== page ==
Worth a read: "Modules vs. Microservices" (and how to find a middle ground) oreilly.com/ideas/modules-…

"don't trick yourself into a microservices-only mindset"

Thanks for sharing.

The referenced post gives you the freedom to have a "big-ish" microservice. My current example has four very closely-related resources. There's agony in decomposing these into separate services. So we have several distinct Python modules bound into a single Flask container.

Yes. We lack the advertised static type checking for module boundaries. The kind of static type checking that doesn't actually solve any actual problems, since the issues are always semantic and can only be found with unit tests and integration tests and Gherkin-based acceptance testing (see Python BDD: https://pypi.python.org/pypi/pytest-bdd and https://pypi.python.org/pypi/behave/1.2.5).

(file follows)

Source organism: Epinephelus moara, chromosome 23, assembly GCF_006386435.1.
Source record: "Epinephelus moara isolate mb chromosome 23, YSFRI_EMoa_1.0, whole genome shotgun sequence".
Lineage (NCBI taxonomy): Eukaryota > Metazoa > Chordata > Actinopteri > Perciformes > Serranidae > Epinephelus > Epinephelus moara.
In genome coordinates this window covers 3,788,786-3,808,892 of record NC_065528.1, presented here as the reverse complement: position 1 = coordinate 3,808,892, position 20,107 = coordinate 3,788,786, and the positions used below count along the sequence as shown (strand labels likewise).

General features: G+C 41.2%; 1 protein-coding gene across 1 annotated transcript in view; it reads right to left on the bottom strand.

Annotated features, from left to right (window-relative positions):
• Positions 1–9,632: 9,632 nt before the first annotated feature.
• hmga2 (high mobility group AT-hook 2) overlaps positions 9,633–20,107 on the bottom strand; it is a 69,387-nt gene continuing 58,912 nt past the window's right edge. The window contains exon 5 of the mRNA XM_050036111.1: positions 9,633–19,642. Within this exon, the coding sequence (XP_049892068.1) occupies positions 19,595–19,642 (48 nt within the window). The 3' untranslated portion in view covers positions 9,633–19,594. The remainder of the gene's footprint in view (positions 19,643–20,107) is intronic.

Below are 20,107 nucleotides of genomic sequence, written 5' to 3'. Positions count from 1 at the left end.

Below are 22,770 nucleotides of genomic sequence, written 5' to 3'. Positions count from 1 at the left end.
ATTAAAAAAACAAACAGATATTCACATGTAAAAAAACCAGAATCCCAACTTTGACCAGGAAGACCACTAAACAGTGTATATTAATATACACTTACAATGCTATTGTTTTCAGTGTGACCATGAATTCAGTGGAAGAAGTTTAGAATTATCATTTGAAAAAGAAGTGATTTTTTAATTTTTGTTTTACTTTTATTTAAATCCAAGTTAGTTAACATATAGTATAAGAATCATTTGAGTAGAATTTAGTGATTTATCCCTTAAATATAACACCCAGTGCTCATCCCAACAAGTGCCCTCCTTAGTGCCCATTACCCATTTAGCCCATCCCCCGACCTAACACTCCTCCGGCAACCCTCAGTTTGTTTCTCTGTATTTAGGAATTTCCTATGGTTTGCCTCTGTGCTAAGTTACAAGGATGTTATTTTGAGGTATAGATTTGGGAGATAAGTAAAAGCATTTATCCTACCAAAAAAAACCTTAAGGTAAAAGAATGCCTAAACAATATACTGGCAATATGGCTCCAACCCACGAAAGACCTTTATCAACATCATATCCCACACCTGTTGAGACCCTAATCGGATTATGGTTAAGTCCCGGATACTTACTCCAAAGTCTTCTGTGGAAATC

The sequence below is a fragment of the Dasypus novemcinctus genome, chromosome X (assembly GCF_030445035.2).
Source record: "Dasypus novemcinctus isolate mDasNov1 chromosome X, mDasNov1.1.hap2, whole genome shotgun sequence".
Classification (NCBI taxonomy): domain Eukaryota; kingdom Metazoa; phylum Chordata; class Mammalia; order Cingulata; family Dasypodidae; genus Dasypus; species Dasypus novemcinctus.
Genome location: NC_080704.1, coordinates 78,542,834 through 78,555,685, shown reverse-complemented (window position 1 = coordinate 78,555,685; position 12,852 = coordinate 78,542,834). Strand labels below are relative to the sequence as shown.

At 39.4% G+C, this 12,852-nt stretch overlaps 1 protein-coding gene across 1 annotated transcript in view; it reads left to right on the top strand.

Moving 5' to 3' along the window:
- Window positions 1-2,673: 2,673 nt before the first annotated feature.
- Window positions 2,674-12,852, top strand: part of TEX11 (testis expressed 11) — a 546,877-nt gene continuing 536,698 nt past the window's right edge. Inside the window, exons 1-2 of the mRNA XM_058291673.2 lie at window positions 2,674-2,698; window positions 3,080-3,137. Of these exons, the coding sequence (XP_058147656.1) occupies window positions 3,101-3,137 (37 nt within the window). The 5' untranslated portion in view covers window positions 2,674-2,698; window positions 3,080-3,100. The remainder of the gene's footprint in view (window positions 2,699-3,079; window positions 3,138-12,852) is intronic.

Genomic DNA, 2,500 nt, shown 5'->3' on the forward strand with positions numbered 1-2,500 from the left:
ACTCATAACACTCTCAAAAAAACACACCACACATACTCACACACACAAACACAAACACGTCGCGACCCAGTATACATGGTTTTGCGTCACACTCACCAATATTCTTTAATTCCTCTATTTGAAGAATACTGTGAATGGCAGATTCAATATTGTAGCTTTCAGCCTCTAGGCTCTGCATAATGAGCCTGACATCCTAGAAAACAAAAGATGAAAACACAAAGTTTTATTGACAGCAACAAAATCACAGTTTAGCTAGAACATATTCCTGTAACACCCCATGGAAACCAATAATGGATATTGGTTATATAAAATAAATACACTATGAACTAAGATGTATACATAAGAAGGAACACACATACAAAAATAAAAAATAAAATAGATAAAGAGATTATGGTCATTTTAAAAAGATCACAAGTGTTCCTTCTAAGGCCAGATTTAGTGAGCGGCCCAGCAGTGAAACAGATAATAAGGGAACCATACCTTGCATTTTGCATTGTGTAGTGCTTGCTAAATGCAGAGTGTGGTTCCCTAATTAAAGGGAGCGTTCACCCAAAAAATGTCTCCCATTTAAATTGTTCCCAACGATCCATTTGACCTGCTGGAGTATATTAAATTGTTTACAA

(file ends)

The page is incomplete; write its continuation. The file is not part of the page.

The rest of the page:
We walk a fine line. How tightly coupled are these resources? Can they actually be used in isolation? What do the possible future changes look like? Where is the swagger.json going to change?

It's helpful to have both options on the table.

Wednesday, April 19, 2017

AWS "Serverless" Architecture Update -- Python 3.6 News

This: https://aws.amazon.com/about-aws/whats-new/2017/04/aws-lambda-supports-python-3-6/

You can now use Python 3.6 Lambdas. This changes things dramatically. We can now write faster, simpler, less quirky code using the latest-and-greatest Python.

If you want to configure a server in the cloud, consider this: https://wiki.ubuntu.com/Python. Use Ubuntu as the base image. Faster. Cleaner. Less Quirky.

Tuesday, April 4, 2017

Coding and "Inspiration"

Data Science Renee (@BecomingDataSci)
Thread. Coding is inherently frustrating. Expect that. But with puzzle-solving healthy attitude, keep going. Don't give up on yourself! twitter.com/IsabellaGhemen…